A star was born Thursday morning in Tokyo. Gymnast Sunisa Lee became not only the best story of the Olympics, but a reminder of the American dream and how it continues to inspire so many who come to this country.
Lee’s parents had never rode in a car, experienced electricity or visited a supermarket when they arrived as children in St. Paul, Minnesota. Their families, like many of Hmong descent in Laos, had fought alongside the Americans during the Vietnam War and they faced retaliation in its aftermath. Still, they believed enough in the American dream that they were willing to travel halfway around the world and start out as political refugees with nothing in order to give their children a chance at a better life.
Thursday morning, in a Minnesota catering hall with hundreds of red-white-and-blue clad members of the Hmong-American community, John Lee and Yeev Thoj watched their daughter star in the ultimate American success story, unfolding live from Tokyo on television.
Lee, the first athlete of Hmong heritage to make any U.S Olympic team, won the all-around gold medal in gymnastics at the Tokyo Olympics. With defending champion Simone Biles, who had withdrawn from the competition watching from the stands, Lee narrowly beat out Rebeca Andrade of Brazil.
The 18-year-old, who just recently graduated from high school, became the fifth straight American woman to win the all-around gold, a streak begun by Carly Patterson in 2004 and continued by Nastia Liukin in 2008, Gabby Douglas in 2012 and Biles in 2016.
"This is such a surreal moment," Lee said in a news conference after her victory. "I just feel like I could have never been here ever. It doesn’t even feel like real life."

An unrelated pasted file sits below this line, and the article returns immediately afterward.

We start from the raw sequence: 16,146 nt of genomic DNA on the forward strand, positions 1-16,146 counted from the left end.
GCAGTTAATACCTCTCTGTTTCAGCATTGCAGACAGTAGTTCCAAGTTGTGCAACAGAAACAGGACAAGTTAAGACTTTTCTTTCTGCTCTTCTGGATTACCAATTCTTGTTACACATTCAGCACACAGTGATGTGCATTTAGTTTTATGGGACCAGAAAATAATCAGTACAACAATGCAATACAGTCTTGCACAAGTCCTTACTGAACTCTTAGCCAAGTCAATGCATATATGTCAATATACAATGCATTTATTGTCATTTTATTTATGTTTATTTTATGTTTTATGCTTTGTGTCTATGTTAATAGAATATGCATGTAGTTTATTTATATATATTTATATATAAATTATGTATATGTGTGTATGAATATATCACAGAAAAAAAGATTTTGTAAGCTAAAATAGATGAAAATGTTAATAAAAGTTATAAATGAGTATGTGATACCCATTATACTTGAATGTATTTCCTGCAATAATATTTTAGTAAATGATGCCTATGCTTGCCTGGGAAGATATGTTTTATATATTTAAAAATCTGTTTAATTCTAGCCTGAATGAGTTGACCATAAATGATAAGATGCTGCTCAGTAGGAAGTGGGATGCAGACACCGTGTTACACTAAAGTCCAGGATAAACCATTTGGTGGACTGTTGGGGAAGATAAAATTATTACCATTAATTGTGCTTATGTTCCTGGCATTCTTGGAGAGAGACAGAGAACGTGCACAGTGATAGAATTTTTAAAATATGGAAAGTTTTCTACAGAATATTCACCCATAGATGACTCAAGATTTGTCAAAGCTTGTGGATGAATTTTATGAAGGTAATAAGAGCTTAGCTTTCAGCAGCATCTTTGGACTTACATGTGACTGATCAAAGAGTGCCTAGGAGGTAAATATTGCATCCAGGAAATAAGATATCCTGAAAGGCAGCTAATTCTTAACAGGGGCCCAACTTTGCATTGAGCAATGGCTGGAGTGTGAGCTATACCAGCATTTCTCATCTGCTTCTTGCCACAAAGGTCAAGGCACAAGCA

Yes, there are definitely more than a few surreal moments to Lee’s journey to the gold-medal stand, the most recent being Biles’ announcement that she was pulling out of the competition for mental health reasons. Biles
But then, Biles bowed out and all eyes were upon Lee.
Lee is no stranger to facing immense pressure.
Sunisa Lee, who goes by Suni, grew up with five siblings in St. Paul. Money was tight and gymnastics is an expensive sport. After seeing her potential in a toddler tumbling class, her family did everything they could to support her talent. Lee practiced on a wooden balance beam that her father built for her and her family enrolled her in lessons.
Her large extended family — the Minnesota Star Tribune reported that family reunions have had more than 300 relatives — and the tight-knit Hmong community in St. Paul pitched in to help with training costs. As she progressed, they held fundraisers and cheered on Lee as her celebrity grew.
But Lee’s world turned upside down on Aug 4, 2019, two days before she was set to leave for her first national championships. John fell from a ladder while helping a friend cut down a tree branch. He broke several ribs and injured his spinal cord, initially paralyzing his body from the chest down.
She wanted to skip the nationals, but John convinced her to go, FaceTiming her from his ICU bed on the first day of the competition. She finished second to Biles in the all-around, winning the uneven bars despite having a partially healed hairline fracture in her tibula.
Lee said Thursday she considered quitting the sport during quarantine. Her father’s slow recovery, the death of two relatives from COVID and lingering problems with her foot made her question whether it was all worth it.
"This medal means a lot to me because there was a point in time where I wanted to quit," Lee said.
She didn’t. And heading into Thursday’s all-around, she knew she had to seize the moment. Lee knew how important her performance was to her country, her family and the Hmong community.
And so in her last rotation of the night, she nailed the floor exercise, which had been changed that morning by her coach, Jess Graba, in order to eliminate some of the poor landings she had previously because of a weak left ankle.
"I did it!" she screamed in a FaceTime call to her parents, family and friends watching back in Minnesota.
There wasn’t a dry eye in the room.